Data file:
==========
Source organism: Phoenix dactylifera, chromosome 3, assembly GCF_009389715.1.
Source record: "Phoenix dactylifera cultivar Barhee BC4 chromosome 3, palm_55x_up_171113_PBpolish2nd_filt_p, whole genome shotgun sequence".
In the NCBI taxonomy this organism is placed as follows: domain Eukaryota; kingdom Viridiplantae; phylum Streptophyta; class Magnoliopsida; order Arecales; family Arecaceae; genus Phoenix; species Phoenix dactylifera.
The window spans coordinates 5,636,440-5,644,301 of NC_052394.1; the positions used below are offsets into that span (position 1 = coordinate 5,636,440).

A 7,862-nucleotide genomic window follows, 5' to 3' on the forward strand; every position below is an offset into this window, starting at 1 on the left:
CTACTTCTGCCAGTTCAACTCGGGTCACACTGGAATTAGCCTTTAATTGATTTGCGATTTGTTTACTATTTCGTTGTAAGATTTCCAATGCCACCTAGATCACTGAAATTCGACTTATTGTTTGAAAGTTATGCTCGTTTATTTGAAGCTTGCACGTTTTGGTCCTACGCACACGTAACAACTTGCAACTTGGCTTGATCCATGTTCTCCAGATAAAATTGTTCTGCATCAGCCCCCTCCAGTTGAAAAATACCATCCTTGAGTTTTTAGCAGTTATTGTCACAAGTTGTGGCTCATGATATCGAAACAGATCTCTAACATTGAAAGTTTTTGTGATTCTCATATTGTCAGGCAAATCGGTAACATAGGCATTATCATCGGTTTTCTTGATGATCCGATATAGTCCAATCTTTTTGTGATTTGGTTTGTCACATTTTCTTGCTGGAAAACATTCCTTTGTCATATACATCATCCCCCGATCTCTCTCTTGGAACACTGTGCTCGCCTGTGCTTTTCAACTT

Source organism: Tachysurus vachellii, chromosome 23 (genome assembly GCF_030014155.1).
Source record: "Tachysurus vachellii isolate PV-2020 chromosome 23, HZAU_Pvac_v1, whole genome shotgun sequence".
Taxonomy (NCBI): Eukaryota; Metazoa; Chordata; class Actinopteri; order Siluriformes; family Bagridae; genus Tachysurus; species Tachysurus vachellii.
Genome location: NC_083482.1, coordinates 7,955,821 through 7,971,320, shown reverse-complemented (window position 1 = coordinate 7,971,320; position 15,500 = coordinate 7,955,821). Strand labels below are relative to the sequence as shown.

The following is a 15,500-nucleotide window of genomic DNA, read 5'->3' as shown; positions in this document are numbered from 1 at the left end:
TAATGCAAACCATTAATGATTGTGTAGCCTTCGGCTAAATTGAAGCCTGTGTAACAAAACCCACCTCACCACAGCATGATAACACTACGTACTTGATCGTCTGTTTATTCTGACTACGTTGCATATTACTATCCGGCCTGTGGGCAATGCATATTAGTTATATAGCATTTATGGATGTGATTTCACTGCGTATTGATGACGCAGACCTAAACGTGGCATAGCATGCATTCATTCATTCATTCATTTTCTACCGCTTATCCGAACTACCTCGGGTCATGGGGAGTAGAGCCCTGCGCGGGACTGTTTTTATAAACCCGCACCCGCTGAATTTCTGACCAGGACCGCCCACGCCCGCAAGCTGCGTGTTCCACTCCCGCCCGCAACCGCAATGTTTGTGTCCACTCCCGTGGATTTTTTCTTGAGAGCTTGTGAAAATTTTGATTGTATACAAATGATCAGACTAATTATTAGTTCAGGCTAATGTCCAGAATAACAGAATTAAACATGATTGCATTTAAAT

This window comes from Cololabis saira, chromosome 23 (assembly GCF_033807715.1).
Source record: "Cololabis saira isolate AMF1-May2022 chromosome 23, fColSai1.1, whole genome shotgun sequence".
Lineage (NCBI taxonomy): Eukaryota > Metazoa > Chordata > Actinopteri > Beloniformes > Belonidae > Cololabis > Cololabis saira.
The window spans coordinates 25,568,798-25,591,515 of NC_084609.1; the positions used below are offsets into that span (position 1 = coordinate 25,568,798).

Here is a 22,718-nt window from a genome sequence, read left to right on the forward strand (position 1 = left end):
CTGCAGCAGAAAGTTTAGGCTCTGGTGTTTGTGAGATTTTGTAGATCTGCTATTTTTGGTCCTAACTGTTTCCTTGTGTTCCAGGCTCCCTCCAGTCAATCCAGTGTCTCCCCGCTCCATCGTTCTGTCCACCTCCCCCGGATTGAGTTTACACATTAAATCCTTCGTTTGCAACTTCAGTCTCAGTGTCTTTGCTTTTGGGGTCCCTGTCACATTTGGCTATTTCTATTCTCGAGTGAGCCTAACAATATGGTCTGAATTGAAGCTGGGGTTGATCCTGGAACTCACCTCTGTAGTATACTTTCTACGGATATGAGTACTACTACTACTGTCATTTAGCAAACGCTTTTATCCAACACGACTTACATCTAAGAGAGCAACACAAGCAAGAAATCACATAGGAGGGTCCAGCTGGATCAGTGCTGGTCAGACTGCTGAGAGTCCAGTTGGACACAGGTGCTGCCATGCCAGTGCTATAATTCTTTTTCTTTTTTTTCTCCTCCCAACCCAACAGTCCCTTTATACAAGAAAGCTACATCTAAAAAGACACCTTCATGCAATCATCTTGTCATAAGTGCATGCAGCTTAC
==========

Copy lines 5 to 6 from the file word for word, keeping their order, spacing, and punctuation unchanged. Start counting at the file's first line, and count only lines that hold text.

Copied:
A 7,862-nucleotide genomic window follows, 5' to 3' on the forward strand; every position below is an offset into this window, starting at 1 on the left:
CTACTTCTGCCAGTTCAACTCGGGTCACACTGGAATTAGCCTTTAATTGATTTGCGATTTGTTTACTATTTCGTTGTAAGATTTCCAATGCCACCTAGATCACTGAAATTCGACTTATTGTTTGAAAGTTATGCTCGTTTATTTGAAGCTTGCACGTTTTGGTCCTACGCACACGTAACAACTTGCAACTTGGCTTGATCCATGTTCTCCAGATAAAATTGTTCTGCATCAGCCCCCTCCAGTTGAAAAATACCATCCTTGAGTTTTTAGCAGTTATTGTCACAAGTTGTGGCTCATGATATCGAAACAGATCTCTAACATTGAAAGTTTTTGTGATTCTCATATTGTCAGGCAAATCGGTAACATAGGCATTATCATCGGTTTTCTTGATGATCCGATATAGTCCAATCTTTTTGTGATTTGGTTTGTCACATTTTCTTGCTGGAAAACATTCCTTTGTCATATACATCATCCCCCGATCTCTCTCTTGGAACACTGTGCTCGCCTGTGCTTTTCAACTT